A board to discuss future MS therapies in early stage (Phase I or II) trials.


Postby bromley » Fri Oct 19, 2007 2:35 am

Not particularly impressive results:

Chaperonin 10 Shows Improvements in New Lesions in Patients With Multiple Sclerosis 19 October 2007

Intravenous administration of the mitochondrial chaperone protein chaperonin 10 is safe and well tolerated, and shows a decrease in new lesions in patients with multiple sclerosis (MS), according to a study presented here at the 23rd Congress of the European Committee for Treatment and Research in Multiple Sclerosis (ECTRIMS).

Principal investigator Simon Broadley, MD, PhD, Associate Professor of Neurology, Department of Medicine, Griffith University, Gold Coast City, United States, discussed the findings of the study in a presentation.

"Chaperonin 10 was originally known as an early pregnancy factor, as it was discovered as one of the factors in pregnancy that was thought to induce immune tolerance during pregnancy. And it was then found to improve the outcome in experimental models of multiple sclerosis."

Subsequently, it was shown to be identical to heat-shock protein Hsp10, and it is now known as chaperonin 10. In its role as a chaperone, chaperonin 10 is thought to be involved in the mitochondrial protein folding. Furthermore, it has a protective effect in experimental autoimmune encephalomyelitis, with suppression of the proinflammatory cytokines and chemokines, and it has been safely given to healthy subjects and patients with MS.

This randomised, double-blind, placebo-controlled, phase 2 study consisted of a 4-week lead-in, a 12-week treatment period, and a 4-week exit evaluation after completion of treatment. Clinical assessments, including Expanded Disability Status Scale (EDSS), and magnetic resonance imaging (MRI) were undertaken every 4 weeks.

Of 73 patients with relapsing-remitting (RRMS) or secondary progressive (SPMS) who were screened, 11 patients were randomized to receive placebo twice weekly and 20 received IV chaperonin 10 at a dose of 5 mg twice weekly, and 15 patients received chaperonin 10 at a dose of 5 mg once weekly plus placebo once weekly, both IV.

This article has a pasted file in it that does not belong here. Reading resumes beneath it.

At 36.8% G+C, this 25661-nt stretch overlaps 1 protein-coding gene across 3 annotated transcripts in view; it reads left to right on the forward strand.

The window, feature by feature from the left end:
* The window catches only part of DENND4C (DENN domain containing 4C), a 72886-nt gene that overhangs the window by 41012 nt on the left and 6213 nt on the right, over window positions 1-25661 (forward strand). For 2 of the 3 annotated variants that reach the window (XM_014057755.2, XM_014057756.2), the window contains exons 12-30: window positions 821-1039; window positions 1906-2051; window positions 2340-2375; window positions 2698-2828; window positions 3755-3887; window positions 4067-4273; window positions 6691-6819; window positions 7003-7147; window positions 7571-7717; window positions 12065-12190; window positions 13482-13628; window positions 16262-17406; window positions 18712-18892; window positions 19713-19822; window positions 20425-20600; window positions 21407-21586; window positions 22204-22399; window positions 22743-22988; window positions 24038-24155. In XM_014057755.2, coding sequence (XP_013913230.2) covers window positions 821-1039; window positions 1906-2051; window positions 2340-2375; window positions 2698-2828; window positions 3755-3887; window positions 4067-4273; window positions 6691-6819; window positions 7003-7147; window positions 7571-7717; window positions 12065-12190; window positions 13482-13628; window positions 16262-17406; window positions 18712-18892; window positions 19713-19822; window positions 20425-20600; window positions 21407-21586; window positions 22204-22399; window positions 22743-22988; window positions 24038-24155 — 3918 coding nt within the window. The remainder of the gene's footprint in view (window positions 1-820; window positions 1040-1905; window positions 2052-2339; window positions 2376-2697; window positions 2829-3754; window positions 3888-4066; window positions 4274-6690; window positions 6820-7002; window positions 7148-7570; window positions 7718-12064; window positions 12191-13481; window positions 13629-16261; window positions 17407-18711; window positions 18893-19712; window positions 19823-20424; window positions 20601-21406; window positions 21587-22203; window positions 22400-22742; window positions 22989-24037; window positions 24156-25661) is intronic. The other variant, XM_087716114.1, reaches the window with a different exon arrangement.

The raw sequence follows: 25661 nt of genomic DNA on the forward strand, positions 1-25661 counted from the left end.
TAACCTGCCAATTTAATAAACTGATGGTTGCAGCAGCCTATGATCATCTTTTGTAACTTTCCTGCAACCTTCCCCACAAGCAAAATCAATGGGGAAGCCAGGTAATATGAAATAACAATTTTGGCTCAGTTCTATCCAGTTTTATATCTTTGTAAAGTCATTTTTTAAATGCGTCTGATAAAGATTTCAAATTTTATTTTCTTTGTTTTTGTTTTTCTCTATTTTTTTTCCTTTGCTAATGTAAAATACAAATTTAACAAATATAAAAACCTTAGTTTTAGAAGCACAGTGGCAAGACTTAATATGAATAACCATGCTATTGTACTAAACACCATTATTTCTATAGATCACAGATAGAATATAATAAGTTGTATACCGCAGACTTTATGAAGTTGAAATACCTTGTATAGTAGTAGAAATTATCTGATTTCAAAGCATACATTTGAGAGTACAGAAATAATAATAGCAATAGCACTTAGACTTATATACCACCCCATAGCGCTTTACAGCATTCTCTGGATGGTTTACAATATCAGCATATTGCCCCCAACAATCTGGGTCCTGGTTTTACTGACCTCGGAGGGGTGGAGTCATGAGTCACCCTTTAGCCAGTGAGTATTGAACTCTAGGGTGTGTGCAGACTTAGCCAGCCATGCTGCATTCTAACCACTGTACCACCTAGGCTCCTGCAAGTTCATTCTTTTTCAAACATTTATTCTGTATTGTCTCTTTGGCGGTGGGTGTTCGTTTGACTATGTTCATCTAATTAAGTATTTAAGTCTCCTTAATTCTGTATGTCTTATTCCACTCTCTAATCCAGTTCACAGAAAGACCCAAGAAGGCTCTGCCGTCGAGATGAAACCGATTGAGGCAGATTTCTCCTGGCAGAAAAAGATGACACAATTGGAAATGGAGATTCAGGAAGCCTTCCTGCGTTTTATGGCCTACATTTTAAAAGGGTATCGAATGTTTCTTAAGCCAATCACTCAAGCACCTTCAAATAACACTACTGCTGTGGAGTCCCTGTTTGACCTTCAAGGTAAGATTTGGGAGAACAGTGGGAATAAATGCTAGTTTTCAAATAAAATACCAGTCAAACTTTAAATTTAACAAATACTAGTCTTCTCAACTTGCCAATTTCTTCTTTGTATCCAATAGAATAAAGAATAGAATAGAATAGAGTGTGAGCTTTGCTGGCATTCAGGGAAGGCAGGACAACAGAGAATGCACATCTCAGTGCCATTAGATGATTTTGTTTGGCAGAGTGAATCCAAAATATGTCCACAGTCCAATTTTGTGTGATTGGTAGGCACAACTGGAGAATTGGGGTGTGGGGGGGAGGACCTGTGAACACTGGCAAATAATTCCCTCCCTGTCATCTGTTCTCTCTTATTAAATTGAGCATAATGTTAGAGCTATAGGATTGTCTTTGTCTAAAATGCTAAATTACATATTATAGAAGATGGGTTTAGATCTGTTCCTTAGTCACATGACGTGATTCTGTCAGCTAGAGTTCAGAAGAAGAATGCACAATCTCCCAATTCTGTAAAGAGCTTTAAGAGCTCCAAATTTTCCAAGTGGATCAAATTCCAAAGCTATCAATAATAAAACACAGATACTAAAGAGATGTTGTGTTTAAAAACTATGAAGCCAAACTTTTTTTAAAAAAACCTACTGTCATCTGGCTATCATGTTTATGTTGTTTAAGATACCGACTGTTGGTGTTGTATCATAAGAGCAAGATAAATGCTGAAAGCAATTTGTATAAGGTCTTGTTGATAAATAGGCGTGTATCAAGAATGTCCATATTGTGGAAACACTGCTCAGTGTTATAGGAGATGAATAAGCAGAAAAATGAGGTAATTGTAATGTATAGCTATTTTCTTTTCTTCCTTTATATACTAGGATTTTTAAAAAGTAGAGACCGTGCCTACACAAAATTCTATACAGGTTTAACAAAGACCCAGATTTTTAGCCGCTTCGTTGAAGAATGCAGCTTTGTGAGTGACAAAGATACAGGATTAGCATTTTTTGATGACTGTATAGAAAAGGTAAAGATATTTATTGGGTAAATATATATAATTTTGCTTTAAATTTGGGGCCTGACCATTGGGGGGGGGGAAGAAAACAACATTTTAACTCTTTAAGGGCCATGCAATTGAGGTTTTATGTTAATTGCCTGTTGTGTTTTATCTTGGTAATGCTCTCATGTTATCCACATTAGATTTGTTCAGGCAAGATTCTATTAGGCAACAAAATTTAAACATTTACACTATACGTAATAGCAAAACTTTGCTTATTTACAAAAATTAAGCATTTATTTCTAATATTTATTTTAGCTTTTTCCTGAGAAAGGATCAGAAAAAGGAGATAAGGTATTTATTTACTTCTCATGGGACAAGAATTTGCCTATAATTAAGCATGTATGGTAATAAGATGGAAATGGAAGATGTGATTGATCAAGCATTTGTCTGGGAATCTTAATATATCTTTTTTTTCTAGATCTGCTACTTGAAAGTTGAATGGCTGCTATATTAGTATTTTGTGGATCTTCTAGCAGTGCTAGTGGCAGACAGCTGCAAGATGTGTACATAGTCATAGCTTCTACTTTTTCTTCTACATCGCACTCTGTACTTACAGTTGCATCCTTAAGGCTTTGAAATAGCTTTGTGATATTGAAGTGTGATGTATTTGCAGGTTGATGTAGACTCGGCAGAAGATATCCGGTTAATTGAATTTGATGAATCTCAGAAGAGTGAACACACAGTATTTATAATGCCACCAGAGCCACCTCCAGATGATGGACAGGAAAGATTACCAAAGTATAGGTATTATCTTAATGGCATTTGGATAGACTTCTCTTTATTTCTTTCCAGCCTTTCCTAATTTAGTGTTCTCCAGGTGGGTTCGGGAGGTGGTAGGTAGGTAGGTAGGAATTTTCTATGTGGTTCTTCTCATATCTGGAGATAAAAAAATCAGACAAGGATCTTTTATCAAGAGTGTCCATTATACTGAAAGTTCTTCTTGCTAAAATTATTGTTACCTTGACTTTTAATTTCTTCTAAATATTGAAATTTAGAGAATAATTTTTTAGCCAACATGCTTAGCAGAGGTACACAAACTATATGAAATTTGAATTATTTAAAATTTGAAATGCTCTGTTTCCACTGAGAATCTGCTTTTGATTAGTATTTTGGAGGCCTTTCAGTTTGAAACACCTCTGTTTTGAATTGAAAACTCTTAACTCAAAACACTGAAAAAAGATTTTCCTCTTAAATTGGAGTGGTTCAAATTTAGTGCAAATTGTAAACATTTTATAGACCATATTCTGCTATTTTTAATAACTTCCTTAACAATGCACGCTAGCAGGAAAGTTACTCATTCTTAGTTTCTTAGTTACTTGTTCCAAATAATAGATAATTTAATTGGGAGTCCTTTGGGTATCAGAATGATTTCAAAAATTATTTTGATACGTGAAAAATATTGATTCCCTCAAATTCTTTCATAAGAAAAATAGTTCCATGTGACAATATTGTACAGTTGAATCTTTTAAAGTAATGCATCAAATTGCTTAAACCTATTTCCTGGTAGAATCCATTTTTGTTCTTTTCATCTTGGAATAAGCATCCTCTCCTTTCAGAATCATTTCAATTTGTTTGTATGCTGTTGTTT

Chaperonin 10 was well tolerated and safe when administered at these doses.

No significant changes were seen in mean EDSS scores comparing the baseline score with the 12-week score in the placebo group (3.8 vs 3.8, respectively), placebo/chaperonin 10 group (3.2 vs 3.3) and chaperonin 10 group (3.8 vs 3.8). Similarly, there were no significant differences in relapse rate and MS impact scale (MSIS)-29 across the three treatment groups.

Dr. Broadley noted, however, "We saw this very slight hint of reduced Gd-enhancing lesions in the two treatment arms versus a slight increase in the placebo group, although it was not statistically significant."

Thus, although there were no significant differences seen in the clinical outcome measures across the three treatment groups, the researchers observed the expected pattern of changes in cytokine profiles in the active-treatment arms.

Therefore, intravenous chaperonin 10 appears to be safe and well tolerated, and shows a trend towards a reduction in MRI activity. Dr. Broadley also noted that a recent investigation of chaperonin 10 as rescue therapy in patients with rheumatoid arthritis showed promising results, with improvements in clinical measures of disease activity.

With this early promise for chaperonin 10, it now appears likely that investigations for patients with MS should continue, making use of improved dosing and administration routes that should arise from continued trials of chaperonin 10 for patients with rheumatoid arthritis, according to the researchers.

Funding for this study was provided by C-Bio.

Source: Presentation title: A Multicentre, Phase 2a Clinical Trial of chaperonin 10 in Multiple Sclerosis. Abstract P554 (19/10/07)
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